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Film is art, props are not: Designer wins UK legal fight with Lucasfilm over Stormtrooper helmets

In Characters and Creators, Film, Star Wars, vox populi on 27 July, 2011 at 3:59 pm

Not all bad guys wear black hats. That was the lesson an entire generation learned from the white uniform and helmeted Stormtroopers introduced in 1977’s sci-fi epic Star Wars. Now it appears the designer of the iconic helmet isn’t a bad guy either, at least, not according to the Supreme Court in Great Britain.

Stormtrooper

Stormtrooper at Phoenix Comic Con 2011

Britain’s Supreme Court upheld the decision of two lower courts, ruling that “…it was the Star Wars film that was the work of art, that Mr. Lucas and his companies created. The helmet was utilitarian in the sense that it was an element in the process of production of the film.” Accordingly Andrew Ainsworth, whose vacuum molding skills helped create the iconic look, was not violating copyright laws in the United Kingdom when he created, using the original models and tools, or sold replicas of the helmets to fans and collectors. In other words, Ainsworth can continue to make and sell the replicas, at least within the U.K., without Lucas’ permission or a licensing agreement with Lucasfilm.

Although the Supreme Court of Britain found that the replicas did not violate British copyright laws, the Court did agree with the ruling of California courts that replica uniforms made by Ainsworth did violate U.S. copyright laws. Further, the U.K. Supreme Court ruled that the U.S. copyright laws were enforceable within the U.K. with respect to activities occurring beyond Britain’s borders. Ainsworth maintains that while he sells the replicas online, he does not sell in the States.

Lucasfilm, the organization who virtually pioneered movie merchandising, was understandably disappointed by the split ruling, issuing the following statement:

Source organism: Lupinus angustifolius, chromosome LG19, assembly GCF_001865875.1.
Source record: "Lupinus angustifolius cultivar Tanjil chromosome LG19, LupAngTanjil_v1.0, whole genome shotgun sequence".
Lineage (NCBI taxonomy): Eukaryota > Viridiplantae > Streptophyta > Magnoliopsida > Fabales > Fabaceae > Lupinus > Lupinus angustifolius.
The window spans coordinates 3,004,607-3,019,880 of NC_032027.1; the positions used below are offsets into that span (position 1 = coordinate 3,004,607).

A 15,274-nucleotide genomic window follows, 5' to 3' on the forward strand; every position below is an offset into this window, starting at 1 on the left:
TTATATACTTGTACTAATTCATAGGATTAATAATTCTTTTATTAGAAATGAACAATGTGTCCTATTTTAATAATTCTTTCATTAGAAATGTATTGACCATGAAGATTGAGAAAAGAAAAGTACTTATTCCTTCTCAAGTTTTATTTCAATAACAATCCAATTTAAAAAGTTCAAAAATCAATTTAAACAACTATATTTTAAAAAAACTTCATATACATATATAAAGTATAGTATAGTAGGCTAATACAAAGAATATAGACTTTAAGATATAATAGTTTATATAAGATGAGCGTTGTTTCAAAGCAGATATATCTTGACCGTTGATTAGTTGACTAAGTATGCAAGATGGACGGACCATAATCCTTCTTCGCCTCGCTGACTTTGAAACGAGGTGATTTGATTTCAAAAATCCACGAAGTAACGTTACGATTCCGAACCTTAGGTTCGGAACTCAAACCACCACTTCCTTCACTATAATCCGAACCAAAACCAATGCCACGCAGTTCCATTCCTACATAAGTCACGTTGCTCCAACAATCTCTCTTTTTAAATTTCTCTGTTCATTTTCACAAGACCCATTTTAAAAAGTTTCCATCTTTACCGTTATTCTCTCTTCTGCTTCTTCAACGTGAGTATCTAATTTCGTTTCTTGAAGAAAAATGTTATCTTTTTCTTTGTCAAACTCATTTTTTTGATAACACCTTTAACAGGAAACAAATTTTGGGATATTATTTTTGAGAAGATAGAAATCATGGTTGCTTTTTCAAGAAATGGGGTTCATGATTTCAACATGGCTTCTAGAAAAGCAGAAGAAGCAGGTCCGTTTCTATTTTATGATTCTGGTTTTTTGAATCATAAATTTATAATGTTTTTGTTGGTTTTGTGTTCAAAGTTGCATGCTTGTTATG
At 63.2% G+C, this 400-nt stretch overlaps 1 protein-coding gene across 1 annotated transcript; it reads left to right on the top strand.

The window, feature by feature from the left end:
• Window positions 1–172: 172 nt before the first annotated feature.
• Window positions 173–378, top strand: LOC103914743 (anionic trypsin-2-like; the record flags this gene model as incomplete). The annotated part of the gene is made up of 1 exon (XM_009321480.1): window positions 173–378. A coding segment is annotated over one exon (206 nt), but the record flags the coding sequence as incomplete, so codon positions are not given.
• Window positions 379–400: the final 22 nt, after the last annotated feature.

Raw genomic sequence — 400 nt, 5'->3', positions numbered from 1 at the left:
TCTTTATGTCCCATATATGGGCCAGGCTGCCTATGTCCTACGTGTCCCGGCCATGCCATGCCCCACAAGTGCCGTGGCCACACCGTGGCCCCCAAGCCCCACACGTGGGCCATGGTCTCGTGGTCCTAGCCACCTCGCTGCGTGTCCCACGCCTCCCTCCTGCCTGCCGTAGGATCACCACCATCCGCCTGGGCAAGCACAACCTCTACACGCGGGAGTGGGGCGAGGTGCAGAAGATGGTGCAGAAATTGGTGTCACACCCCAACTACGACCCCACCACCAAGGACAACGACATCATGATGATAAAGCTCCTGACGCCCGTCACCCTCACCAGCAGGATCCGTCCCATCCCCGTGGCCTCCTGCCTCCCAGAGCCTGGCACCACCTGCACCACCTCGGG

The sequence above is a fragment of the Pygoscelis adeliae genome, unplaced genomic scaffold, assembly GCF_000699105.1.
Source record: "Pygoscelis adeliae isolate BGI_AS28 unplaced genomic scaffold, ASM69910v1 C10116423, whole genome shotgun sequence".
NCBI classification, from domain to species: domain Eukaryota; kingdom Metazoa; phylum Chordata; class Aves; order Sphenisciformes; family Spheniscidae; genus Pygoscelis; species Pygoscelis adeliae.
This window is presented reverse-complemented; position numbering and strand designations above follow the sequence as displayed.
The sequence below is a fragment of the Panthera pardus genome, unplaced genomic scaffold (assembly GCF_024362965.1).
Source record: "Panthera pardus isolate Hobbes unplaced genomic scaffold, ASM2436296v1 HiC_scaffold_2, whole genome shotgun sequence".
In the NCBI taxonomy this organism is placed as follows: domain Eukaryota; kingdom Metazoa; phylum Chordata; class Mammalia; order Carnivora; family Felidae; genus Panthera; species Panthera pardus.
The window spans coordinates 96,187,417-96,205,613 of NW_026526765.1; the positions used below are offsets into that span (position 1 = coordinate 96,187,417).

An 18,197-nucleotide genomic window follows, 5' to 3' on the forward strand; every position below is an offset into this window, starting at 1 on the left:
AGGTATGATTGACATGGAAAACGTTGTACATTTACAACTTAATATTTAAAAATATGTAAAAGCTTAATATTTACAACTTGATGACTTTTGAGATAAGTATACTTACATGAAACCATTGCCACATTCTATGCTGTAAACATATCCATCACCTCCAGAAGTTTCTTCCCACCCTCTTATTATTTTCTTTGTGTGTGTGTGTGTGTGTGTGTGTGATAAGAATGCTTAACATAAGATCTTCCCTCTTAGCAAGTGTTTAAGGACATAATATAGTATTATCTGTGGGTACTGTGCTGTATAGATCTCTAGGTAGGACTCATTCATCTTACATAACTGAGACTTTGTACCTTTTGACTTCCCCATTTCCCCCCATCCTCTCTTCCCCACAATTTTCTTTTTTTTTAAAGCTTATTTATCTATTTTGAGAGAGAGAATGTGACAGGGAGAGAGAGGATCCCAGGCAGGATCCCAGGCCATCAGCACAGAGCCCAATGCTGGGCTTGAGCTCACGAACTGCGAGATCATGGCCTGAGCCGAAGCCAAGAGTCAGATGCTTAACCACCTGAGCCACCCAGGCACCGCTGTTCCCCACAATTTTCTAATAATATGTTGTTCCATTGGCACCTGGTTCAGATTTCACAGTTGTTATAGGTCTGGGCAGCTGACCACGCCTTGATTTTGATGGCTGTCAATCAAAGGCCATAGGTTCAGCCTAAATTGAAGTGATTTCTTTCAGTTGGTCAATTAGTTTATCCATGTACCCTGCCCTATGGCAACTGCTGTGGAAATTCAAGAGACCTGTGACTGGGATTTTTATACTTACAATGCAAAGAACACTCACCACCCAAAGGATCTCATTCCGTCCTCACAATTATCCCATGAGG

“Today, the U.K. Supreme Court issued a split ruling in the copyright infringement lawsuit brought by Lucasfilm involving the Stormtrooper costumes from Star Wars. The Court agreed that Mr. Aisworth’s replica costumes infringed on Lucasfilm’s U.S. copyrights, and ruled that those rights are enforceable in the U.K. with respect ti activities outside the U.K. This is the first time the Supreme Court has Ruled on an issue of great commercial an legal importance, namely the jurisdiction of the courts in the U.K. over infringements taking place abroad. The judgement is an important step in modernizing U.K. law and bringing it into line with the E.U.

“The decision unfortunately also maintains an anomaly of British copyright law under which the creative and highly artistic works made for use in films — which are protected by the copyright laws of virtually every other country in the world — may not be entitled to copyright protection in the U.K. Lucasfilm remains committed to aggressively protecting its intellectual property right relating to Star Wars in the U.K. and around the globe through any and all means available to it, including copyright, trademark, design patents and other protections to three dimensionalartistic works.”

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